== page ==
THESE DAYS, THERE ARE MANY QUALIFIED BUYERS AND FEWER HOUSES FOR SALE. SOMEHOW, THOUGH, MANY SELLERS HAVE MADE SERIOUS MISTAKES AND HAVE SABOTAGED THEIR OWN SALES. IF YOU’RE A SELLER, HERE’S WHAT NOT TO DO:
1. Price your home according to what you “need” to get in proceeds
Don’t overprice. Many times I've heard, “If we price it that low, we wont have the money to buy a new house.” Or, “We need to get X amount of dollars because well, we just need to.” What a seller needs to get and what a home is worth in any market are two different things. I’d love for you to make a fortune off your sale and retire, but you need to price your home according to your local market now. To price your house correctly, look at comparable sales. “Comps” are those sales closest in time (no more than three months’ old is ideal), closest in size/amenities, and closest in distance. Then, listen to the advice from Realtors viewing your home with their clients. *Remember, the Buyers are the market and the market dictates what your home will sell for. The less showings means the more over-priced you are. The sooner you adjust your price to reflect the market value, the more likely you are to get maximum proceeds. The longer you wait to appropriately price your home, the less likely you are to achieve profits in either a good OR declining market. If you owe more on the house than it’s worth, you may need to consider a “short sale.”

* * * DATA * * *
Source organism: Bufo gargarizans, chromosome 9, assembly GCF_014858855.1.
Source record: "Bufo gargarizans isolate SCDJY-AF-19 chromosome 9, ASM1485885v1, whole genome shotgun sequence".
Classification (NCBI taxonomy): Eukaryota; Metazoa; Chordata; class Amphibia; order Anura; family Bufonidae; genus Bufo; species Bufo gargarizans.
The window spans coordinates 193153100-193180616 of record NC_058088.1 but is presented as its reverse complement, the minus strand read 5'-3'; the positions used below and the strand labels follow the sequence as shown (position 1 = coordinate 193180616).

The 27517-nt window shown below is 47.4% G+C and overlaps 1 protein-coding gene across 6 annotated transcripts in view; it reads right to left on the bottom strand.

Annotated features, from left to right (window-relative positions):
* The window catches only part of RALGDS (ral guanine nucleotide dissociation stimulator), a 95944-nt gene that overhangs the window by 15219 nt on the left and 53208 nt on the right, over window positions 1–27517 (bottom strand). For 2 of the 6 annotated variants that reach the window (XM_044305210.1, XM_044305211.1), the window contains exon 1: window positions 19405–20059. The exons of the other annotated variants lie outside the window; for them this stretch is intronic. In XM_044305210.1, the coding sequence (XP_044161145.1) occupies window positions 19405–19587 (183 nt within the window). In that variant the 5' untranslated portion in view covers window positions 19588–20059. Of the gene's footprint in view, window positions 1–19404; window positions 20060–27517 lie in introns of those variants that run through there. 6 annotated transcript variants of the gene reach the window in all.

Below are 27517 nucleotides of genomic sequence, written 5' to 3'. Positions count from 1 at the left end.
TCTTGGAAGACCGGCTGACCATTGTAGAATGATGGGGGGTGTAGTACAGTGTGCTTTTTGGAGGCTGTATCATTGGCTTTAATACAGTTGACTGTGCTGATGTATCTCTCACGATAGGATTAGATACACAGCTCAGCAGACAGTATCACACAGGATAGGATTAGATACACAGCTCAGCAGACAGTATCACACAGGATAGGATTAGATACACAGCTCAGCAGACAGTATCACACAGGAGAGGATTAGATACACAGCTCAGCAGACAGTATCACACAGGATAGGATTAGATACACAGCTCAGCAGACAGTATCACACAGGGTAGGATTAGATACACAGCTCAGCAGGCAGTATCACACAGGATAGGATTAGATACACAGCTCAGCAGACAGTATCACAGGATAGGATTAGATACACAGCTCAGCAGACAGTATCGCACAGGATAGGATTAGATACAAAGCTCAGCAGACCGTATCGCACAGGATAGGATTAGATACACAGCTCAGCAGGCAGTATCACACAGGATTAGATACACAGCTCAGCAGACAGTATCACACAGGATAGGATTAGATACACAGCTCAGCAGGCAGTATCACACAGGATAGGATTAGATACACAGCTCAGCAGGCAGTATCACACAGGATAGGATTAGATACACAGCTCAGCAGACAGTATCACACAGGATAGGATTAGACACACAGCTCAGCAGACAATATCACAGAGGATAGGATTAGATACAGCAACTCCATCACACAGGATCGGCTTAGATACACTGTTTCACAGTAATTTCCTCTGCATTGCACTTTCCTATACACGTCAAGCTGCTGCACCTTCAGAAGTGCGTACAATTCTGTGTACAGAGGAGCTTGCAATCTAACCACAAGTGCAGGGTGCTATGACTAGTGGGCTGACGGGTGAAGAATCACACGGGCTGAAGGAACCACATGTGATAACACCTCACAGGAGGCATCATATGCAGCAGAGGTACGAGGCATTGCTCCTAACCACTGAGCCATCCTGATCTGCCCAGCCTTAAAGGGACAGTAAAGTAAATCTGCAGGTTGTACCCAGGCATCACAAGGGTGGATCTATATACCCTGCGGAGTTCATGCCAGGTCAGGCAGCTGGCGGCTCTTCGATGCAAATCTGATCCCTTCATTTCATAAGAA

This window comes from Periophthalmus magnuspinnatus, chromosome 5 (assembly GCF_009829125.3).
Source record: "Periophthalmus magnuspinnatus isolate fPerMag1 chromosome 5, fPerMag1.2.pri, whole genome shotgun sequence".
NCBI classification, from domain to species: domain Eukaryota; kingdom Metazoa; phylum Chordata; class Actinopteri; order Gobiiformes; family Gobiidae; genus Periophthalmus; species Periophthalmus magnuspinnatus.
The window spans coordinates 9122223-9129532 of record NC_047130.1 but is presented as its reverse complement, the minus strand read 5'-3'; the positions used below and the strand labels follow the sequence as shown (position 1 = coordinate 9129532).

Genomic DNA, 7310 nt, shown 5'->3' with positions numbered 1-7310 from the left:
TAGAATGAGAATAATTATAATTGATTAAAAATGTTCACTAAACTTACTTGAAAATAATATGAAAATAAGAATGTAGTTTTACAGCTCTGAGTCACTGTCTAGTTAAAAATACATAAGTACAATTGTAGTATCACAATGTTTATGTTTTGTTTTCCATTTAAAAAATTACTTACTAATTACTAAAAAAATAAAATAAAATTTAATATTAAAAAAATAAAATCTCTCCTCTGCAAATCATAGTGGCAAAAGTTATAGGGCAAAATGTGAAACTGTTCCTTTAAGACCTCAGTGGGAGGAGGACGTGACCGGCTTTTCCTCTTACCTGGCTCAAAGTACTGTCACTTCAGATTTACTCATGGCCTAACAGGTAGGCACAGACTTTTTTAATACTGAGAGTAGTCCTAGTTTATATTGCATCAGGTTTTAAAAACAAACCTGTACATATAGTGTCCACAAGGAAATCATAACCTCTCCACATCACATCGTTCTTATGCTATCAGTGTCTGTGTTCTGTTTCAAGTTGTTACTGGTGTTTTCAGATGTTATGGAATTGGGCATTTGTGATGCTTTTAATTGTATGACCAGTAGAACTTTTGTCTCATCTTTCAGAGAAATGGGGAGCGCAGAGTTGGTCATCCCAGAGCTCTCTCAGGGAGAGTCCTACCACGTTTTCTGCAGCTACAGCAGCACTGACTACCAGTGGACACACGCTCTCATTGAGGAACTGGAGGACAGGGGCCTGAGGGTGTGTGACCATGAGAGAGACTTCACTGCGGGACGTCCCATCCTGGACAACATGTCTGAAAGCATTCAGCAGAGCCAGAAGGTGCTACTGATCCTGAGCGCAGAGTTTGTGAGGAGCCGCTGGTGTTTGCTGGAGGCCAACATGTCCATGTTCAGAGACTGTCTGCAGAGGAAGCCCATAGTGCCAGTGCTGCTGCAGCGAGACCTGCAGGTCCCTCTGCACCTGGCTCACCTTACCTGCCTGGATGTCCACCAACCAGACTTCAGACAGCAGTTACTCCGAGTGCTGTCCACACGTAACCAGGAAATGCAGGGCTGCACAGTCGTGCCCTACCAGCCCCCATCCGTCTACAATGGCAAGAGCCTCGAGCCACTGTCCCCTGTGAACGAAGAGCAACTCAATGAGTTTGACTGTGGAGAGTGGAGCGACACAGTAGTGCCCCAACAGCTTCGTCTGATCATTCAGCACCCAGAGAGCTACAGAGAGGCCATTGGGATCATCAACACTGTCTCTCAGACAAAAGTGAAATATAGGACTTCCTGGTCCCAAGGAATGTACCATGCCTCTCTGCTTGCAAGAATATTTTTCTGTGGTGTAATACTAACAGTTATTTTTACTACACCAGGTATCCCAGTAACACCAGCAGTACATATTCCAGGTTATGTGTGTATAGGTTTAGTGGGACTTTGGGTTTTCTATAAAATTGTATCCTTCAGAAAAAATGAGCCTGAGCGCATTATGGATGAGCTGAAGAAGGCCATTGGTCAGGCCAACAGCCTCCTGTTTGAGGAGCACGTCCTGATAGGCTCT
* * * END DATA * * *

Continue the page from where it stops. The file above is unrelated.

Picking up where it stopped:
2. Assume that the Condition of your Home Doesn’t Matter.
It is tempting to think that buyers will see past your home’s defects, which are likely very minor. However, chances are they can’t and they won’t. Buyers these days are very educated: watching the home renovation shows on HGTV, visiting model homes, going to open houses, and looking at beautiful interior shots on the internet. You are competing with other homes on the market, so please do what you can before it's offered to the public to make your home show really well. Not wanting to spend the money is understandable, but trust me; it’s worth it and will bring you a higher offer sooner.
3. Refuse to Work with Offers.
As a seller, you may receive offers that you think are too low. Don’t get mad, as you are probably right; it is too low. But I have heard several reasons for not working with an offer: “We haven’t been on the market long enough” and “Those buyers don’t realize how nice this house is,” etc. If the buyers really didn't like your home, they wouldn't have put in an offer to begin with. They too, want a good deal and are probably willing to negotiate. Don't dismiss their offer so quickly; even in this accelerating market you may have to play a bit of "chess" if you will. You’ll never know what that offer can work into unless you submit a counter offer, or two, or five. Be proud of your home and the work that you have put into it, but please try to not let your pride get in the way of a negotiation that may go much better than you initially think it will. Work with all offers that come your way and see where they go!